The search for life in the universe requires methods to identify and characterize habitable planets in other stars. The concept of habitable zones (HZ) around stars provides the easiest procedure to identify habitable exoplanets. The HZ is used as a yes-no criteria where exoplanets are either habitable or not. Clearly, some will be more habitable than others and there is a need for procedures to rank them due to almost 600 that had been confirmed, and thousands that are waiting for confirmation and will be detected in the future. Ranking or classification procedures not only help to prioritize observations but also to compare results. Therefore, here we present a simple method to convert the traditional HZ definition to an analog scale that is useful to sort exoplanets within and outside the HZ as a basic metric of planetary habitability.
The HZ is generally defined as the region around a star were a planet could maintain liquid water at their surface, an essential ingredient for the development of life as we know it (Kasting et al. 1993). Small bodies within the HZ will not be able to hold an atmosphere while giant planets will trap dense atmospheres that will "crush" any water to ice. So it is also essential that they are near terrestrial size (between half to two times Earth's diameter) to be considered potentially habitable. Exoplanets closer to their star will lost all water to space and those farther away will freeze out. The HZ is thus the right region with a width of about 0.3 AU for dim stars like M stars (red dwarfs) and up to 2 AU for bright stars like F stars.
The HZ is a function of the stellar luminosity and some critical stellar fluxes values (Kasting et al. 1993). In this analysis we considered a conservative HZ bounded by a "recent Venus" model for the inner edge and an "early Mars" model for the outer edge (Underwood et al., 2003; Selsis et al. 2007). The inner ri and outer ro boundaries of the HZ in AU units are given by
where L is the stellar luminosity in solar units, Teff is the stellar effective temperature in K units, Ts = 5700 K, ai = 2.7619e-5, bi = 3.8095e-9, ao = 1.3786e-4, bo = 1.4286e-9, ris = 0.72, and ros = 1.77. Habitable exoplanets are those that their mean distance from the star fall between this boundary. [Attached below is a IDL function (habitable_zone.pro) that can be used to calculate the HZ including other boundaries (explanation available in the code)].
Our approach to convert the HZ into an analog scale, and not just a yes-no condition, consist in calculating the distance of the exoplanet from the middle point of the HZ and normalized to half-width of the HZ. This in effect creates a new metric or distance function in habitable space and habitable zone units (HZU). The habitable zones distance (HZD) is therefore given as
where r is the distance of the exoplanet from the star in AU units and HZd is the HZD in HZU units. These units are very practical because they mean the same thing independently of the stellar system under consideration. HZD values between -1 and +1 HZU always correspond to planets within the HZ. [Attached below is a IDL function to calculate the HZD (hz_distance.pro, requires habitable_zone.pro)].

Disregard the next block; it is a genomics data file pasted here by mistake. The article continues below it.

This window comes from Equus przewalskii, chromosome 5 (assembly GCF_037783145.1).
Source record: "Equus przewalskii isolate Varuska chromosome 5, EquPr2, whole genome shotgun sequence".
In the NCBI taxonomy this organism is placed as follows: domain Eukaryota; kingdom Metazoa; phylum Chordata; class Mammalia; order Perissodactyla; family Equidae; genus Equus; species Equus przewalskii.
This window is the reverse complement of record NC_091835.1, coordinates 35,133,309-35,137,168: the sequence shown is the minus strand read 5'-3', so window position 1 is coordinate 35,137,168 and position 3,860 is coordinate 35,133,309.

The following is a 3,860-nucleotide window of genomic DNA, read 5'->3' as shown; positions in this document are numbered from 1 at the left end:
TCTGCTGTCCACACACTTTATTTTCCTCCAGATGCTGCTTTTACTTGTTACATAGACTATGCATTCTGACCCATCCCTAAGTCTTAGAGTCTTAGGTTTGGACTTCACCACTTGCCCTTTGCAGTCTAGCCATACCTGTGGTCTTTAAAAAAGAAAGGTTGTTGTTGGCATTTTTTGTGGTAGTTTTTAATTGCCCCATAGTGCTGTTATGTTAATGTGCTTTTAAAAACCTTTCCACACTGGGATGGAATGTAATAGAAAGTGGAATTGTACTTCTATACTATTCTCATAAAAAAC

The HZD value tells how relatively far the exoplanet is from the center of their stellar HZ, or even outside the HZ for values outside the -1 to +1 range. Negative signs are for exoplanets in the side closer to the star (Hot Zone) and positve values for those farther (Cold Zone). A HZD of zero corresponds to the exact center of the HZ. Note that this does not necessarily means that an exoplanet at the center of the HZ is more habitable than one a bit farther from this center, still in the HZ, as this also depends on other planetary properties. Other metrics, like the Earth Similarity Index (ESI), can be used when more information about the exoplanet is known (Schulze-Makuch et al., 2011). In the absence of more information, the HZD is the easiest proxy for planetary habitability. It only requires stellar luminosity and effective temperature together with distance of the exoplanet for calculations.
As an example, we compared the exoplanets of Gliese 581 with the Solar System (Figure 1). Gliese 581 is a red dwarf star with four confirmed exoplanets that orbit at no more than 1 AU, but the six planets solution was used for this example (Vogt et al., 2010). The HZD was calculated using the equations described above. The absolute value of the HZD was used to easily sort out the their habitability, values closer to zero are better (Figure 2, top frame). The use of the sign is important too for comparisons (Figure 2, bottom frame). Candidates with HZD values just below -1 (Hot Zone) might be discarded as habitable planets, as they are probably Venus-like, however, HZD values just above +1 (Cold Zone) are still interesting if strong greenhouse effects are involved.
In conclusion, the proposed Habitable Zone Distance (HZD) provides a simple way to rank and compare the habitability of exoplanets, not only those within the HZ, but also how those outside the HZ rank among them. The HZD converts the spatial scale of stellar systems to a convenient habitable space with corresponding Habitable Zones Units (HZU). This analysis used a conservative HZ boundary but it can be extended to other HZ boundaries. The HZD for exoplanets with highly elliptical orbits can also be averaged, which might be useful to compare cases with long excursions outside the HZ. Future analysis will compare the HZD and other planetary quantities of confirmed exoplanets and Kepler candidates.
As a commentary, we also suggest to alternatively name the Habitable Zone Distance (HZD) simply as the "Kasting Distance" because this analysis was a simple adaptation of the decisive contribution of Jim Kasting from Penn State to our current understanding of habitable zones and planetary habitability.